Friday, October 12, 2018

Authentic Teachers

One of the things I remember about high school were the behaviors of my teachers outside the classroom. I did not live in a tiny town but I did see some of my teachers in different community situations and sometimes had the opportunity to interact with them. A few teachers attended the same church I did. My parents did not attend the church so my interaction as a teen was strictly by my choice with the church community. I observed how my teachers interacted with the other adults and us teens. They were always positive and caring. So when they demonstrated that behavior at the school I knew it was real, not just a persona, not just pretending that they cared for the students in the classroom, not just doing something because it was in some job description for teachers. They were real and authentic. I knew that if I went up to them on the school campus needing assistance, they would follow through and provide assistance as needed. I came to understand that sometimes these individuals went above and beyond the basics when they saw my needs. These teachers who are now retired most likely will never see this blog. But, I thank them. I thank them for being people I could trust and people who truly cared about me when I needed assurances.

Thursday, October 4, 2018

Teachers Influence

Who are the teachers in your life? 

We all have teachers influencing us regardless of our age. Teachers have teachers who influence their thinking, behaviors, and actions. 

When I use the word teacher, I am referring to people who hold the role in your life whom you receive instruction, guidance, and modeling. I am not speaking solely of the person in our society who participates in a position in a formal education system. For example, a supervisor in a restaurant may be an effective teacher to the business' employees which contributes to the effect of a very successful business.The teacher who influences your life may be someone you have never met in person and be a celebrity who through her public life has shown her authenticity, her growth, shared her life teachers, and as a result has taught you incredible ideas pushing you to explore your beliefs. The teacher who influences your life may no longer physically walk on this earth and their teachings are accessible in print or other forms of recorded history.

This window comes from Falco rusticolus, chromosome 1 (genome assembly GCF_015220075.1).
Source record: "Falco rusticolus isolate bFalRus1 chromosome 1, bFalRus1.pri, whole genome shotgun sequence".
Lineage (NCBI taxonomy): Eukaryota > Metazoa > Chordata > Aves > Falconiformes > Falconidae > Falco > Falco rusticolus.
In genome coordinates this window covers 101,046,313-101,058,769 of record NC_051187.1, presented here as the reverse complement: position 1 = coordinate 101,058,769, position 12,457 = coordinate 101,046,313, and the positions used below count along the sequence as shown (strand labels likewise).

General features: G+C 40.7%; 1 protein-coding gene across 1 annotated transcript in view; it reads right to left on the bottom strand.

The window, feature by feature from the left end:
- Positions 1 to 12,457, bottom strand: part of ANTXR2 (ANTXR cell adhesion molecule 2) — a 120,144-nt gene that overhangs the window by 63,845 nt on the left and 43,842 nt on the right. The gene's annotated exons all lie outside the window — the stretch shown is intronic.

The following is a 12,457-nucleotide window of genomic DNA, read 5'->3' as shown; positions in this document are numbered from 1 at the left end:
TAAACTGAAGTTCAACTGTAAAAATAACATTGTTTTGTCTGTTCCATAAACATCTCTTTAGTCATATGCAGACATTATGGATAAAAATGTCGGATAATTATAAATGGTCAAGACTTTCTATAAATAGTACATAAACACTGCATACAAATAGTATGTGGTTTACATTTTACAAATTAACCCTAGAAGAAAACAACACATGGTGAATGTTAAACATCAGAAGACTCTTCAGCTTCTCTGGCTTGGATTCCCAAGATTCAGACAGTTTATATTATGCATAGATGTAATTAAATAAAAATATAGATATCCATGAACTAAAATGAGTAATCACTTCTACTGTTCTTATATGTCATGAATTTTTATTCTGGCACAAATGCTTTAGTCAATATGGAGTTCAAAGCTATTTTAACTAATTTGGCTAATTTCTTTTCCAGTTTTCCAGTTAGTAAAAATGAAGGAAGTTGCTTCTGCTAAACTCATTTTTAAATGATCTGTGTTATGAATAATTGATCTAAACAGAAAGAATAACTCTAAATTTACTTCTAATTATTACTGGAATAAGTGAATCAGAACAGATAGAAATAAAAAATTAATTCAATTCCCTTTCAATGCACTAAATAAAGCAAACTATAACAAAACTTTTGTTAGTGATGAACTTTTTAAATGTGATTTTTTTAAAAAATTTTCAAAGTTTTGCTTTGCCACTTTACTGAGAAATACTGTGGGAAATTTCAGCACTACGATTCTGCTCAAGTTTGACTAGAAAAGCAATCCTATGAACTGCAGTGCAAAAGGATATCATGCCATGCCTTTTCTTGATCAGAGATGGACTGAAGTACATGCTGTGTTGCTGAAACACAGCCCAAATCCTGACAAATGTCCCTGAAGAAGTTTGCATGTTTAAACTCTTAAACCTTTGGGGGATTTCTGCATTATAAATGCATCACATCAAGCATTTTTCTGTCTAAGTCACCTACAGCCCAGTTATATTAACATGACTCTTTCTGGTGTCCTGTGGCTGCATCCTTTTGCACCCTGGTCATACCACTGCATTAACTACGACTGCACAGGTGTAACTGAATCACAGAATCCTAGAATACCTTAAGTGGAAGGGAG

I ask the question because teachers influence who we are.

Sometimes, people who hold the role of teacher interact with you in such a way that what you learn is actually destructive to your ability to do your best at a specific time. I imagine that in most cases that interaction that held you back from the fullness of learning and growth was not intentional from the teacher. But the reality is, this can happen.

I have many teachers I can point to that I feel are key to my growth and learning as a human being. I am a teacher who has had many teachers. And, I expect the Universe to continue providing teachers for me.  

I challenge you to share below who the teachers are in your life and reveal the key lesson, event, or message that took place. You don't need to reveal a specific name (just label 'Teacher X' if you want). During the next few weeks I will be adding a series of posts revealing some of my teachers.

    "A teacher affects eternity; he can never tell where his influence stops." Henry Brooks Adams

Tuesday, September 11, 2018

Visual Expressions

"I am a leaf floating, leaving my anchor."

"I am a leaf in the autumn returning to my roots."

"I am a leaf allowing the breeze to move me."

"I am a leaf dancing in the wind."

I awoke this morning feeling like crud. A slight cold/sinus issue dampened my intentions for the morning. Instead of telling a friend who I planned on collaborating with this morning that I felt like crud I gave her the visual: I feel like a brick that had bricks fall on it.